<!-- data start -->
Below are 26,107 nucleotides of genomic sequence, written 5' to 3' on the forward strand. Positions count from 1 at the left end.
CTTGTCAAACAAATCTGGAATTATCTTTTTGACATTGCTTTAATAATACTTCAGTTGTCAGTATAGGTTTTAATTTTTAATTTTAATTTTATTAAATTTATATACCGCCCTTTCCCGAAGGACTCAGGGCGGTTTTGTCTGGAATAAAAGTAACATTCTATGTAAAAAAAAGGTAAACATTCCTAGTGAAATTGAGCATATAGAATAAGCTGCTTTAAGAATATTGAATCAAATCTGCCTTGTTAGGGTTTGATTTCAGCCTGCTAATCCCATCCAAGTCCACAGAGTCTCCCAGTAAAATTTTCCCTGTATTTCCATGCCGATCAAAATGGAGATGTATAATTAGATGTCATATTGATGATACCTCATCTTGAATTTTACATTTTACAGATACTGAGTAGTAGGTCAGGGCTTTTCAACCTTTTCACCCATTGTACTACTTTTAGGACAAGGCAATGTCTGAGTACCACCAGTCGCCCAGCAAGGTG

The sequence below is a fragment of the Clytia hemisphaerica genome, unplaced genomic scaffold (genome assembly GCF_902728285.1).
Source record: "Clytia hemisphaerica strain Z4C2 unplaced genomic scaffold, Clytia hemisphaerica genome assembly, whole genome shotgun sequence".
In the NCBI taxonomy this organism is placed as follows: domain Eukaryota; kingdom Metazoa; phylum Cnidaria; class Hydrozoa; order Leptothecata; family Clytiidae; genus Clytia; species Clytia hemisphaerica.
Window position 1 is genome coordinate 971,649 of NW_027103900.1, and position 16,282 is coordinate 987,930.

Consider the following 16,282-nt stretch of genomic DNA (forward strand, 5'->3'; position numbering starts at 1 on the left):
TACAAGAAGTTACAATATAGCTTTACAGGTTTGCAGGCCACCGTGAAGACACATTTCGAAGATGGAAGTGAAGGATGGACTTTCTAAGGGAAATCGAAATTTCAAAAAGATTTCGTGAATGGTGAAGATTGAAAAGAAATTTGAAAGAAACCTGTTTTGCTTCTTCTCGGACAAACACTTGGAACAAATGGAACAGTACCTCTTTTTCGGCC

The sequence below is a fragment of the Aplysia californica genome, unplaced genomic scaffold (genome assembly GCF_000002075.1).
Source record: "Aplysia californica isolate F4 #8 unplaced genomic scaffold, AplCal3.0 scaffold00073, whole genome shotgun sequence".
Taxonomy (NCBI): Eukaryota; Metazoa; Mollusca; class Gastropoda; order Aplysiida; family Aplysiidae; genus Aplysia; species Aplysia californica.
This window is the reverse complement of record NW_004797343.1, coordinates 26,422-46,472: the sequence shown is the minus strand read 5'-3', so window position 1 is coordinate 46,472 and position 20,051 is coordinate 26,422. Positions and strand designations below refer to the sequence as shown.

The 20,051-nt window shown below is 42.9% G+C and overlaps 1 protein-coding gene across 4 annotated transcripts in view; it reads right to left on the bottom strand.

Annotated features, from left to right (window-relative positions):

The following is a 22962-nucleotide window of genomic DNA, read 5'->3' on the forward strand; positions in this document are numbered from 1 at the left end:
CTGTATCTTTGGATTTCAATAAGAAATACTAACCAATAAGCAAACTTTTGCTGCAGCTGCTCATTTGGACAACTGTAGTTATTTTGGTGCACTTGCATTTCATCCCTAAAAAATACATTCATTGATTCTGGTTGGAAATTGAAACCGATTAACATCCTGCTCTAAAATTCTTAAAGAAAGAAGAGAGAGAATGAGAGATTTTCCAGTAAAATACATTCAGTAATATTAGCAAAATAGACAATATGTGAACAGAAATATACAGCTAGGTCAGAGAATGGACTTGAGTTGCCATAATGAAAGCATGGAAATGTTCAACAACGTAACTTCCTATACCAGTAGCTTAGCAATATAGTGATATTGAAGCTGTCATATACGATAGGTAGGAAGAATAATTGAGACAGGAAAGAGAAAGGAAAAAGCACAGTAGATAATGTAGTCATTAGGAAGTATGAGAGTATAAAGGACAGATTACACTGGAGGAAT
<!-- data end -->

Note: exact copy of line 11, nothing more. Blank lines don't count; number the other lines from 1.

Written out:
Taxonomy (NCBI): Eukaryota; Metazoa; Mollusca; class Gastropoda; order Aplysiida; family Aplysiidae; genus Aplysia; species Aplysia californica.